What are heart failure, heart attack and cardiac arrest?

(CNN)Singer George Michael died Christmas Day at age 53 when his heart "failed" him while lying peacefully in bed, his manager Michael Lippman said, according to the UK-based Press Association.

Typically, heart failure refers to the heart not working optimally but it can be treated. It does not mean the heart has stopped functioning completely, though in some cases it leads to that.
    If Michael's heart not only failed but also stopped beating completely, he would have had "just minutes -- just minutes," said Dr. Nieca Goldberg, a spokeswoman for the American Heart Association who had no direct knowledge of Michael's condition or death.
    Overall, heart attacks are more common than cardiac arrest in the United States.
    During 2014, for example, the American Heart Association calculated about 565,500 sudden cardiac arrests. By comparison, nearly 750,000 Americans have a heart attack each year, according to the association.
    Worldwide, heart disease is the leading cause of death, accounting for more than 17.3 million deaths each year, a number that the American Heart Association expects to grow to more than 23.6 million by 2030. "Heart disease" includes all forms of possible heart troubles, such as heart failure, heart attack, sudden cardiac arrest, heart defects at birth, arrhythmia and cardiomyopathy (an enlarged heart muscle usually caused by genetics), high blood pressure and high cholesterol.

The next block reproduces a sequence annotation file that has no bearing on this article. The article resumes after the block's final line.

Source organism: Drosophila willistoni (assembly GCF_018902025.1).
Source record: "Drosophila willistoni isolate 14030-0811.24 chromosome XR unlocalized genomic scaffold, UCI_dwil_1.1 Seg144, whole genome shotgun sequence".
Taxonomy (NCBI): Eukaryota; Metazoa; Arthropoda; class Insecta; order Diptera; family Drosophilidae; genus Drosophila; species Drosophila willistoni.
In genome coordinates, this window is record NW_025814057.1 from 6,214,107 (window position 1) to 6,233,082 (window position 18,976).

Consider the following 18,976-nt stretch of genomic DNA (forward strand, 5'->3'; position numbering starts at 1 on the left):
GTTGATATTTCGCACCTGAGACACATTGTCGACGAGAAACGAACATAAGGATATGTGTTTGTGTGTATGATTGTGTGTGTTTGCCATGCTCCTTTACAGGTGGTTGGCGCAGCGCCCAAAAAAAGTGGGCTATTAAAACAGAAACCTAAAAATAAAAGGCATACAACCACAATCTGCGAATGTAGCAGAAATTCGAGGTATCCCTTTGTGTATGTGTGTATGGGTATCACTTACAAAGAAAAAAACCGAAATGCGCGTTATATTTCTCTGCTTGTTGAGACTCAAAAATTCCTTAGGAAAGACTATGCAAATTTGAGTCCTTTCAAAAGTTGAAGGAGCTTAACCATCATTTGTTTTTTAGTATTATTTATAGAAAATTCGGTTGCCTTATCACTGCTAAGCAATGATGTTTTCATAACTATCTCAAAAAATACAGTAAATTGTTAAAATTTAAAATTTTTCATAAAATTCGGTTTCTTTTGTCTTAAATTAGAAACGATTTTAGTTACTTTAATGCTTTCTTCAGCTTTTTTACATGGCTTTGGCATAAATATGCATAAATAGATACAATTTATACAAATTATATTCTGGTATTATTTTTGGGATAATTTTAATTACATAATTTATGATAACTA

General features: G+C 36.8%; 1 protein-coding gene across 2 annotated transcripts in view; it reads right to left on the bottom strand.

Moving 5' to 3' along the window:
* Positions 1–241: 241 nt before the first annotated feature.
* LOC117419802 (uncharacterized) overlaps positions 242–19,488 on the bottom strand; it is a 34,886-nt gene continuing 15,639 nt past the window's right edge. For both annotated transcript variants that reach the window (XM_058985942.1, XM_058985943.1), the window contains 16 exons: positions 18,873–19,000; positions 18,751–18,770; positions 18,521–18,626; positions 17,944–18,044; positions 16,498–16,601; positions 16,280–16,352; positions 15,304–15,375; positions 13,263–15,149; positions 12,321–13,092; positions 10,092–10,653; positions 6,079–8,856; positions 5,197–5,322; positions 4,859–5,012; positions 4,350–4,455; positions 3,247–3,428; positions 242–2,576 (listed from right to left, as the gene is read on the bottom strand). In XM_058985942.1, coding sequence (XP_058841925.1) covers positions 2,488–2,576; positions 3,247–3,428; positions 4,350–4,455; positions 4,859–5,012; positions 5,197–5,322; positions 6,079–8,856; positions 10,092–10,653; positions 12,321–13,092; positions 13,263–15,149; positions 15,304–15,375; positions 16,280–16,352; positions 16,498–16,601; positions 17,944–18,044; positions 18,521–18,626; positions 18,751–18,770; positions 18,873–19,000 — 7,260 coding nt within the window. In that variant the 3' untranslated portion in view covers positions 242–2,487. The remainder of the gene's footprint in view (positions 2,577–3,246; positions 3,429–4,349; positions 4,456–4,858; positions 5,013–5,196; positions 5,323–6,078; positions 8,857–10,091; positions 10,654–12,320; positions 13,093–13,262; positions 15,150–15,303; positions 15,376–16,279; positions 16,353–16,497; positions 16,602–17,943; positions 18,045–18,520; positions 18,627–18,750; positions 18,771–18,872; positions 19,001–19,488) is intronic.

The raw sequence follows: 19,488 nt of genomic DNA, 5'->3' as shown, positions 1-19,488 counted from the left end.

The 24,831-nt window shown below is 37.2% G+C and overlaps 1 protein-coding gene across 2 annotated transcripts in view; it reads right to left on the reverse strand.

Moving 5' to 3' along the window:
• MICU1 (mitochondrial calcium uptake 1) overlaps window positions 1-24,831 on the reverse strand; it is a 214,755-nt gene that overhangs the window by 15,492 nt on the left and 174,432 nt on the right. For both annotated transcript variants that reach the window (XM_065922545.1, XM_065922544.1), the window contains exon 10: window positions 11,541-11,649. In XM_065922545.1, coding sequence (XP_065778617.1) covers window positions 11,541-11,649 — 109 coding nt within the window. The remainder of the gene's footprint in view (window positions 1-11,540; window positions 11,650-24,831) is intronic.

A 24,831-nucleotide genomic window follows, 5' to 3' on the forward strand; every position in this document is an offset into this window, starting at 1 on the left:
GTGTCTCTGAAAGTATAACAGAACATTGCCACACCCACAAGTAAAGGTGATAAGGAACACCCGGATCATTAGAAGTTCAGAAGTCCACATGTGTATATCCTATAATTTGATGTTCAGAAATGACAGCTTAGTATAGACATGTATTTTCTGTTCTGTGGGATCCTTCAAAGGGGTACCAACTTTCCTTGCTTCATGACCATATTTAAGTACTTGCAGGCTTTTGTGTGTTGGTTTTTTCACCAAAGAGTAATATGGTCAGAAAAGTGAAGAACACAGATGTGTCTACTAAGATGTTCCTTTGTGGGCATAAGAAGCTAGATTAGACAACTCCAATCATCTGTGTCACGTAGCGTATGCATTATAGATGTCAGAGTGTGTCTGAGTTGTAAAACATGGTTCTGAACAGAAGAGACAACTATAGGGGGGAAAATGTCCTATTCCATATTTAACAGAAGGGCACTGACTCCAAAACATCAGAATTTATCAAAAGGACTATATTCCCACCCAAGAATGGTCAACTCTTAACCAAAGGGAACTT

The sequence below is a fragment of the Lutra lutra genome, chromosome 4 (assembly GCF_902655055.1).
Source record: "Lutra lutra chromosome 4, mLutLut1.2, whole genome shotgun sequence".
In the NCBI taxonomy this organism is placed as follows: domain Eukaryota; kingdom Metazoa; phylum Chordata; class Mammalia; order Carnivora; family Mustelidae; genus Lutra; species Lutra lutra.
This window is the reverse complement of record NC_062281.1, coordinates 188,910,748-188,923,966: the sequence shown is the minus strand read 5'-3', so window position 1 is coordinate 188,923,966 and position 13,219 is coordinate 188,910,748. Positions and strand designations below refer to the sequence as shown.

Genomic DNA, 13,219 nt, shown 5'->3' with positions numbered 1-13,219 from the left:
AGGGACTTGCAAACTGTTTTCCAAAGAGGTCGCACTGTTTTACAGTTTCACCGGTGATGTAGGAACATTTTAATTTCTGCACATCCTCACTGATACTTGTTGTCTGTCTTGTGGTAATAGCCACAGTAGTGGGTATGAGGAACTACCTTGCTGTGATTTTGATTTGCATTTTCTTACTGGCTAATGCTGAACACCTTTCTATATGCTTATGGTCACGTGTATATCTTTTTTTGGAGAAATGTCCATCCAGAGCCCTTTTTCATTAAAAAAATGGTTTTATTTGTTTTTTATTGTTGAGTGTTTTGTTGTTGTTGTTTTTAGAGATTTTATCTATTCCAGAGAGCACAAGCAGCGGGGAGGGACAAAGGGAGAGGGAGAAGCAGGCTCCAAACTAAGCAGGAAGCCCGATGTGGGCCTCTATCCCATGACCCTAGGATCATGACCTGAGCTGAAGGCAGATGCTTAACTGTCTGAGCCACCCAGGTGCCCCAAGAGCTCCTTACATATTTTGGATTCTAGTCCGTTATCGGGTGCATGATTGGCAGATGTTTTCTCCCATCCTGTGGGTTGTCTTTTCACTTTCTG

While any heart problem can ultimately lead to death, the most immediately life-threatening are heart attack and sudden cardiac arrest.

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    "I think it's really important for us to focus on preventing people from having heart attack through lifestyle changes," said Goldberg, who suggested not only good diet and physical activity but also the need to get routine checkups and, if necessary, treat any blood pressure or cholesterol problems.
    "Interestingly enough, our rate of heart attacks in men and women have decreased over the last 10 years," said Goldberg. "I think it will take time with the recent increase in all these risk factors to see if we are going to see a bump, but I can't predict that." Though hopeful, she sighed, adding: "That's a concern of mine."

    Read more: http://www.cnn.com/2016/12/26/health/what-is-heart-failure-heart-attack-sudden-cardiac-arrest-explainer/index.html